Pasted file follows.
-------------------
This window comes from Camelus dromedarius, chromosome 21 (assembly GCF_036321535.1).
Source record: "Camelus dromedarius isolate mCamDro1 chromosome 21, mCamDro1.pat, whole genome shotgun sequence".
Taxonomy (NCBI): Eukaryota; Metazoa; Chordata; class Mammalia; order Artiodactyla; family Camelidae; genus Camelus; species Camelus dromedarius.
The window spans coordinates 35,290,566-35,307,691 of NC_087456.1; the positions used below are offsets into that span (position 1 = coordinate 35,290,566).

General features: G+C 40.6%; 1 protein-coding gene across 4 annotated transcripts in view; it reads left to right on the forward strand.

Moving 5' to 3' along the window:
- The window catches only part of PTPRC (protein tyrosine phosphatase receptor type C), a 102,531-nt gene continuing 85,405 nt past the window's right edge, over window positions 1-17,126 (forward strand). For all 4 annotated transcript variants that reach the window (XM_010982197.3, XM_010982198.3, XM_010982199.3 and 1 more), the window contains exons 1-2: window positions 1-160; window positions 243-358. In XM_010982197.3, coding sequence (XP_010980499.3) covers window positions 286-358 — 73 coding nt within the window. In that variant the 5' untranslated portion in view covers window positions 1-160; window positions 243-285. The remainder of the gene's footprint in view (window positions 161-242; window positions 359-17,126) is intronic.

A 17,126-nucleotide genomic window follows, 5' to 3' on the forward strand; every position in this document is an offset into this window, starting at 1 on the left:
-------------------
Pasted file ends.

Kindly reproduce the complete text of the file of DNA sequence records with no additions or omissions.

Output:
This window comes from Camelus dromedarius, chromosome 21 (assembly GCF_036321535.1).
Source record: "Camelus dromedarius isolate mCamDro1 chromosome 21, mCamDro1.pat, whole genome shotgun sequence".
Taxonomy (NCBI): Eukaryota; Metazoa; Chordata; class Mammalia; order Artiodactyla; family Camelidae; genus Camelus; species Camelus dromedarius.
The window spans coordinates 35,290,566-35,307,691 of NC_087456.1; the positions used below are offsets into that span (position 1 = coordinate 35,290,566).

General features: G+C 40.6%; 1 protein-coding gene across 4 annotated transcripts in view; it reads left to right on the forward strand.

Moving 5' to 3' along the window:
- The window catches only part of PTPRC (protein tyrosine phosphatase receptor type C), a 102,531-nt gene continuing 85,405 nt past the window's right edge, over window positions 1-17,126 (forward strand). For all 4 annotated transcript variants that reach the window (XM_010982197.3, XM_010982198.3, XM_010982199.3 and 1 more), the window contains exons 1-2: window positions 1-160; window positions 243-358. In XM_010982197.3, coding sequence (XP_010980499.3) covers window positions 286-358 — 73 coding nt within the window. In that variant the 5' untranslated portion in view covers window positions 1-160; window positions 243-285. The remainder of the gene's footprint in view (window positions 161-242; window positions 359-17,126) is intronic.

A 17,126-nucleotide genomic window follows, 5' to 3' on the forward strand; every position in this document is an offset into this window, starting at 1 on the left: